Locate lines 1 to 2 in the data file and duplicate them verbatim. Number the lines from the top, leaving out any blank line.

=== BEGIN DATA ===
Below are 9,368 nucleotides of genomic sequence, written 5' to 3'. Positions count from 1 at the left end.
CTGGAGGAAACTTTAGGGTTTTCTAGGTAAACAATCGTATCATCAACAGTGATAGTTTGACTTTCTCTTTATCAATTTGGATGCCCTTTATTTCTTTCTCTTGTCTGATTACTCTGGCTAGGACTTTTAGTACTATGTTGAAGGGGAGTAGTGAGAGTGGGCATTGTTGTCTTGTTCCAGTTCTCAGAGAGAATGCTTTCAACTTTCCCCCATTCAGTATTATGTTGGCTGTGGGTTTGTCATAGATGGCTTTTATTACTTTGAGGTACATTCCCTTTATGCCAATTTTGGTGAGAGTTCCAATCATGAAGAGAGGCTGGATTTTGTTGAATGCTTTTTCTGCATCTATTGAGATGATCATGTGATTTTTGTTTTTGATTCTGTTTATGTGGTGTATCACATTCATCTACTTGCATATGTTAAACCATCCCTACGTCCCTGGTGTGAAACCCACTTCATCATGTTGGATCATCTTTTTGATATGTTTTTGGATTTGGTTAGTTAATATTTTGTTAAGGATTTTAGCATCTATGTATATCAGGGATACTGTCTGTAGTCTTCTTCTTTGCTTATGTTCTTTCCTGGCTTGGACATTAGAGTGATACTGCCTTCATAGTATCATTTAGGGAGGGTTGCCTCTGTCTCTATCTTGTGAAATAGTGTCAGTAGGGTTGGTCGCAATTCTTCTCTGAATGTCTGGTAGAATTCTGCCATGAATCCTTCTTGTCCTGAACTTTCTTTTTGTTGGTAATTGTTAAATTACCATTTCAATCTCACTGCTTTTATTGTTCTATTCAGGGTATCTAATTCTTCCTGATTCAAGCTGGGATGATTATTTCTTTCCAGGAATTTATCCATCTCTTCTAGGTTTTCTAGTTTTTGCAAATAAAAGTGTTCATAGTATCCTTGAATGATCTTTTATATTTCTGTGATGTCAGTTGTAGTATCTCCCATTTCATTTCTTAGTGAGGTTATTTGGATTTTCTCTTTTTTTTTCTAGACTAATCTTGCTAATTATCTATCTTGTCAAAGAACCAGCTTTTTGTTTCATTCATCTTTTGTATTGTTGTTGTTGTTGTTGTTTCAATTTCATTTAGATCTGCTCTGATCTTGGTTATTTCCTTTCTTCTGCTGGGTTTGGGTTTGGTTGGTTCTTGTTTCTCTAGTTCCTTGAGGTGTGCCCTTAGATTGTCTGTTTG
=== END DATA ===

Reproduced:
Below are 9,368 nucleotides of genomic sequence, written 5' to 3'. Positions count from 1 at the left end.
CTGGAGGAAACTTTAGGGTTTTCTAGGTAAACAATCGTATCATCAACAGTGATAGTTTGACTTTCTCTTTATCAATTTGGATGCCCTTTATTTCTTTCTCTTGTCTGATTACTCTGGCTAGGACTTTTAGTACTATGTTGAAGGGGAGTAGTGAGAGTGGGCATTGTTGTCTTGTTCCAGTTCTCAGAGAGAATGCTTTCAACTTTCCCCCATTCAGTATTATGTTGGCTGTGGGTTTGTCATAGATGGCTTTTATTACTTTGAGGTACATTCCCTTTATGCCAATTTTGGTGAGAGTTCCAATCATGAAGAGAGGCTGGATTTTGTTGAATGCTTTTTCTGCATCTATTGAGATGATCATGTGATTTTTGTTTTTGATTCTGTTTATGTGGTGTATCACATTCATCTACTTGCATATGTTAAACCATCCCTACGTCCCTGGTGTGAAACCCACTTCATCATGTTGGATCATCTTTTTGATATGTTTTTGGATTTGGTTAGTTAATATTTTGTTAAGGATTTTAGCATCTATGTATATCAGGGATACTGTCTGTAGTCTTCTTCTTTGCTTATGTTCTTTCCTGGCTTGGACATTAGAGTGATACTGCCTTCATAGTATCATTTAGGGAGGGTTGCCTCTGTCTCTATCTTGTGAAATAGTGTCAGTAGGGTTGGTCGCAATTCTTCTCTGAATGTCTGGTAGAATTCTGCCATGAATCCTTCTTGTCCTGAACTTTCTTTTTGTTGGTAATTGTTAAATTACCATTTCAATCTCACTGCTTTTATTGTTCTATTCAGGGTATCTAATTCTTCCTGATTCAAGCTGGGATGATTATTTCTTTCCAGGAATTTATCCATCTCTTCTAGGTTTTCTAGTTTTTGCAAATAAAAGTGTTCATAGTATCCTTGAATGATCTTTTATATTTCTGTGATGTCAGTTGTAGTATCTCCCATTTCATTTCTTAGTGAGGTTATTTGGATTTTCTCTTTTTTTTTCTAGACTAATCTTGCTAATTATCTATCTTGTCAAAGAACCAGCTTTTTGTTTCATTCATCTTTTGTATTGTTGTTGTTGTTGTTGTTTCAATTTCATTTAGATCTGCTCTGATCTTGGTTATTTCCTTTCTTCTGCTGGGTTTGGGTTTGGTTGGTTCTTGTTTCTCTAGTTCCTTGAGGTGTGCCCTTAGATTGTCTGTTTG